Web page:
Spurs' Rudy Gay talks racism in America and more

PHOENIX, AZ - OCTOBER 31: Rudy Gay #22 of the San Antonio Spurs shoots a free throw during a game against the Phoenix Suns on October 31, 2018 at Talking Stick Resort Arena in Phoenix, Arizona. NOTE TO USER: User expressly acknowledges and agrees that, by downloading and/or using this Photograph, user is consenting to the terms and conditions of the Getty Images License Agreement. Mandatory Copyright Notice: Copyright 2018 NBAE (Photo by Barry Gossage/NBAE via Getty Images)

These are unprecedented and challenging times we currently live in. The light that shines on police brutality and racism has never been brighter.

Recently, San Antonio Spurs forward Rudy Gay spoke with Caron Butler about these topics and what he does to help break the stereotype.

Rudy Gay spoke that even though he is an athlete him, along with other athletes have “dealt with it too [racism and police brutality].”

When Gay first heard about the death of George Floyd, at the hands of the police, he was “numb to it” because it happens all the time. However, he does go on to say that this type of thinking is wrong and should not be the norm.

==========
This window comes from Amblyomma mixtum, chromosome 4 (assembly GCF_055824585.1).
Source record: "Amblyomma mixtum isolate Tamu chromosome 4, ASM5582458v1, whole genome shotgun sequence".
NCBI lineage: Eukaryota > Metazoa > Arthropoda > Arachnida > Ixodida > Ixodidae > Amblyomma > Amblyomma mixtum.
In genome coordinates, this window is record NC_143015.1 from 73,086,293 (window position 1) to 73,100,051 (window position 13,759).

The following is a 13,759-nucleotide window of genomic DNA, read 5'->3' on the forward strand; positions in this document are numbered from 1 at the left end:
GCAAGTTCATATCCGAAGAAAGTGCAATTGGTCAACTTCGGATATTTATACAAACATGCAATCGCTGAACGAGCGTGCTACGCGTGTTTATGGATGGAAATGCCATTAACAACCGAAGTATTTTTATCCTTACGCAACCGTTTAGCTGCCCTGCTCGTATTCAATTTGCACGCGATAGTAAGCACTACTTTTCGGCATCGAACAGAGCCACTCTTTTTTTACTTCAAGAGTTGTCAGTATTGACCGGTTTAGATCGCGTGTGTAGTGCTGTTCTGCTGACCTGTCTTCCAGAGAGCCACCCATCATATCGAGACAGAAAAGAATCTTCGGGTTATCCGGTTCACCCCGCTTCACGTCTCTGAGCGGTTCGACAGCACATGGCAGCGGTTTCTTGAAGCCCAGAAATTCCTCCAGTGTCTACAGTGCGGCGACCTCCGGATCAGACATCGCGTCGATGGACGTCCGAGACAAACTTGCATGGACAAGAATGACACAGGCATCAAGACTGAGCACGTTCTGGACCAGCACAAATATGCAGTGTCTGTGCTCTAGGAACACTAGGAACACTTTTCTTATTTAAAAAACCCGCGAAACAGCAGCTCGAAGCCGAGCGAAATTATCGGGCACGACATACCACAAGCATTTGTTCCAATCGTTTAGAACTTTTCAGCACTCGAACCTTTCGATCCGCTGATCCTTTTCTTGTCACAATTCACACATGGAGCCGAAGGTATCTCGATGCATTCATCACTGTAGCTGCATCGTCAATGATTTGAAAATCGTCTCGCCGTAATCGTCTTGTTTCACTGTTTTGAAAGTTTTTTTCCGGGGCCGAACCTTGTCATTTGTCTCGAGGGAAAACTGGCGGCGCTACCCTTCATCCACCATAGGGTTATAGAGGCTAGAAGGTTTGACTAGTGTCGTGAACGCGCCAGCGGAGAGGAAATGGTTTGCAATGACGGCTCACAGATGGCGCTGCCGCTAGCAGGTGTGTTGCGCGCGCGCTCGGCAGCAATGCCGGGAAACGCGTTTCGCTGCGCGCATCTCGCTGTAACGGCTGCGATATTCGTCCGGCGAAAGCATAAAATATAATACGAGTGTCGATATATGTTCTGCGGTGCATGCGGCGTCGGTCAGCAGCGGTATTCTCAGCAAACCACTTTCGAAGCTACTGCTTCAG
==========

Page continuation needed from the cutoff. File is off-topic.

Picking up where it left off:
“Probable cause, to me, is not being black and driving a nice car," he said this while detailing one of his many experiences dealing with racism.

The Spurs forward summed up his experiences by saying, “Being black in America the narrative is, ‘If you have money then where did you get it?’"

He was asked what it was like being a father in this current environment we live in and he recalled what his mother would tell him before we went outside.

“Don’t go into these areas because you don’t belong. Stay away from the police," Gay said.

The topic of the stereotypical ‘absent father’ was raised and Rudy talked about trying to break that stereotype.

Said Gay: “You know that the stereotype is against you, you want to do better! Cycles can be broken.”

Twitter: @AbelDominguez